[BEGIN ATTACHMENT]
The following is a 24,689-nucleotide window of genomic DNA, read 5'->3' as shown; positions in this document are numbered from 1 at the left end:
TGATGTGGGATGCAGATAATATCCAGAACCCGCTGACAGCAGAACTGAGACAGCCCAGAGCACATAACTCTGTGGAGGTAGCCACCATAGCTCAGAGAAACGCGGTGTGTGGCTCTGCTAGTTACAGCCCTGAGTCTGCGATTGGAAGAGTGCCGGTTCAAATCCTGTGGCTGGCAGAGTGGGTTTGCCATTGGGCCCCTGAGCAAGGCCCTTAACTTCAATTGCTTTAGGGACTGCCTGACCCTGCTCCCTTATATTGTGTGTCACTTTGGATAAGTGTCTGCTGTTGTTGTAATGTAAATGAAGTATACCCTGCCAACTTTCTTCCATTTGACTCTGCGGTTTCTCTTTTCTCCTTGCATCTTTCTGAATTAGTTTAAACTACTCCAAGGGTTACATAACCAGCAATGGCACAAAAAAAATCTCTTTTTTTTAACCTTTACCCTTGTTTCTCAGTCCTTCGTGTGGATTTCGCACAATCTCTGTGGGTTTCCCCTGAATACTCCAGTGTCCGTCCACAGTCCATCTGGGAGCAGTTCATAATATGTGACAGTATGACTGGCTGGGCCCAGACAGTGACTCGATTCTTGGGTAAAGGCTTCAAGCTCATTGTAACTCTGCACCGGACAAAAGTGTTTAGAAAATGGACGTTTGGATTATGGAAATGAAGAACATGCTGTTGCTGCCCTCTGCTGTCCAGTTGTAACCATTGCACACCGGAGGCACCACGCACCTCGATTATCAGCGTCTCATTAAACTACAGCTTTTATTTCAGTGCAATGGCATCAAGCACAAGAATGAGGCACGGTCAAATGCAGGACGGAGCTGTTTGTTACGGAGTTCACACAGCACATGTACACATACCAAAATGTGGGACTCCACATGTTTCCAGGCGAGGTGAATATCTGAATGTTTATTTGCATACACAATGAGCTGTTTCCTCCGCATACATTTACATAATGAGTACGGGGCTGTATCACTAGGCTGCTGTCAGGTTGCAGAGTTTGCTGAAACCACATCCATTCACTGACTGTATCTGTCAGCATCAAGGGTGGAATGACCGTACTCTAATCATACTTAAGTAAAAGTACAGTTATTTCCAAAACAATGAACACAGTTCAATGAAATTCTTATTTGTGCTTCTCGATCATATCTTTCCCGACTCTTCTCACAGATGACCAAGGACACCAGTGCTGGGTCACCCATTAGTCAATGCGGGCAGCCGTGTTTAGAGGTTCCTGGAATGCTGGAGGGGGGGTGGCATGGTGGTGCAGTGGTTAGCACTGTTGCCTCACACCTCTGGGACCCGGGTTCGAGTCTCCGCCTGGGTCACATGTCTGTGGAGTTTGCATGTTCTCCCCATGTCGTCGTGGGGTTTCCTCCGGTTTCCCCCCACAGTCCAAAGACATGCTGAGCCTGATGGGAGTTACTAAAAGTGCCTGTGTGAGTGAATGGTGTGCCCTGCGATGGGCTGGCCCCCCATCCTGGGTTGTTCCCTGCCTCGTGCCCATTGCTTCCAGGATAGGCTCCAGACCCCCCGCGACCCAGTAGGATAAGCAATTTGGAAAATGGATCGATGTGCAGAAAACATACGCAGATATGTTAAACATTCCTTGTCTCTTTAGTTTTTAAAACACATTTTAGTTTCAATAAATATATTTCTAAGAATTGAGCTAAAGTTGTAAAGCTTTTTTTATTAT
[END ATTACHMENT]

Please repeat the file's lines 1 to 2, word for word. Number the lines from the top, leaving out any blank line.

The following is a 24,689-nucleotide window of genomic DNA, read 5'->3' as shown; positions in this document are numbered from 1 at the left end:
TGATGTGGGATGCAGATAATATCCAGAACCCGCTGACAGCAGAACTGAGACAGCCCAGAGCACATAACTCTGTGGAGGTAGCCACCATAGCTCAGAGAAACGCGGTGTGTGGCTCTGCTAGTTACAGCCCTGAGTCTGCGATTGGAAGAGTGCCGGTTCAAATCCTGTGGCTGGCAGAGTGGGTTTGCCATTGGGCCCCTGAGCAAGGCCCTTAACTTCAATTGCTTTAGGGACTGCCTGACCCTGCTCCCTTATATTGTGTGTCACTTTGGATAAGTGTCTGCTGTTGTTGTAATGTAAATGAAGTATACCCTGCCAACTTTCTTCCATTTGACTCTGCGGTTTCTCTTTTCTCCTTGCATCTTTCTGAATTAGTTTAAACTACTCCAAGGGTTACATAACCAGCAATGGCACAAAAAAAATCTCTTTTTTTTAACCTTTACCCTTGTTTCTCAGTCCTTCGTGTGGATTTCGCACAATCTCTGTGGGTTTCCCCTGAATACTCCAGTGTCCGTCCACAGTCCATCTGGGAGCAGTTCATAATATGTGACAGTATGACTGGCTGGGCCCAGACAGTGACTCGATTCTTGGGTAAAGGCTTCAAGCTCATTGTAACTCTGCACCGGACAAAAGTGTTTAGAAAATGGACGTTTGGATTATGGAAATGAAGAACATGCTGTTGCTGCCCTCTGCTGTCCAGTTGTAACCATTGCACACCGGAGGCACCACGCACCTCGATTATCAGCGTCTCATTAAACTACAGCTTTTATTTCAGTGCAATGGCATCAAGCACAAGAATGAGGCACGGTCAAATGCAGGACGGAGCTGTTTGTTACGGAGTTCACACAGCACATGTACACATACCAAAATGTGGGACTCCACATGTTTCCAGGCGAGGTGAATATCTGAATGTTTATTTGCATACACAATGAGCTGTTTCCTCCGCATACATTTACATAATGAGTACGGGGCTGTATCACTAGGCTGCTGTCAGGTTGCAGAGTTTGCTGAAACCACATCCATTCACTGACTGTATCTGTCAGCATCAAGGGTGGAATGACCGTACTCTAATCATACTTAAGTAAAAGTACAGTTATTTCCAAAACAATGAACACAGTTCAATGAAATTCTTATTTGTGCTTCTCGATCATATCTTTCCCGACTCTTCTCACAGATGACCAAGGACACCAGTGCTGGGTCACCCATTAGTCAATGCGGGCAGCCGTGTTTAGAGGTTCCTGGAATGCTGGAGGGGGGGTGGCATGGTGGTGCAGTGGTTAGCACTGTTGCCTCACACCTCTGGGACCCGGGTTCGAGTCTCCGCCTGGGTCACATGTCTGTGGAGTTTGCATGTTCTCCCCATGTCGTCGTGGGGTTTCCTCCGGTTTCCCCCCACAGTCCAAAGACATGCTGAGCCTGATGGGAGTTACTAAAAGTGCCTGTGTGAGTGAATGGTGTGCCCTGCGATGGGCTGGCCCCCCATCCTGGGTTGTTCCCTGCCTCGTGCCCATTGCTTCCAGGATAGGCTCCAGACCCCCCGCGACCCAGTAGGATAAGCAATTTGGAAAATGGATCGATGTGCAGAAAACATACGCAGATATGTTAAACATTCCTTGTCTCTTTAGTTTTTAAAACACATTTTAGTTTCAATAAATATATTTCTAAGAATTGAGCTAAAGTTGTAAAGCTTTTTTTATTAT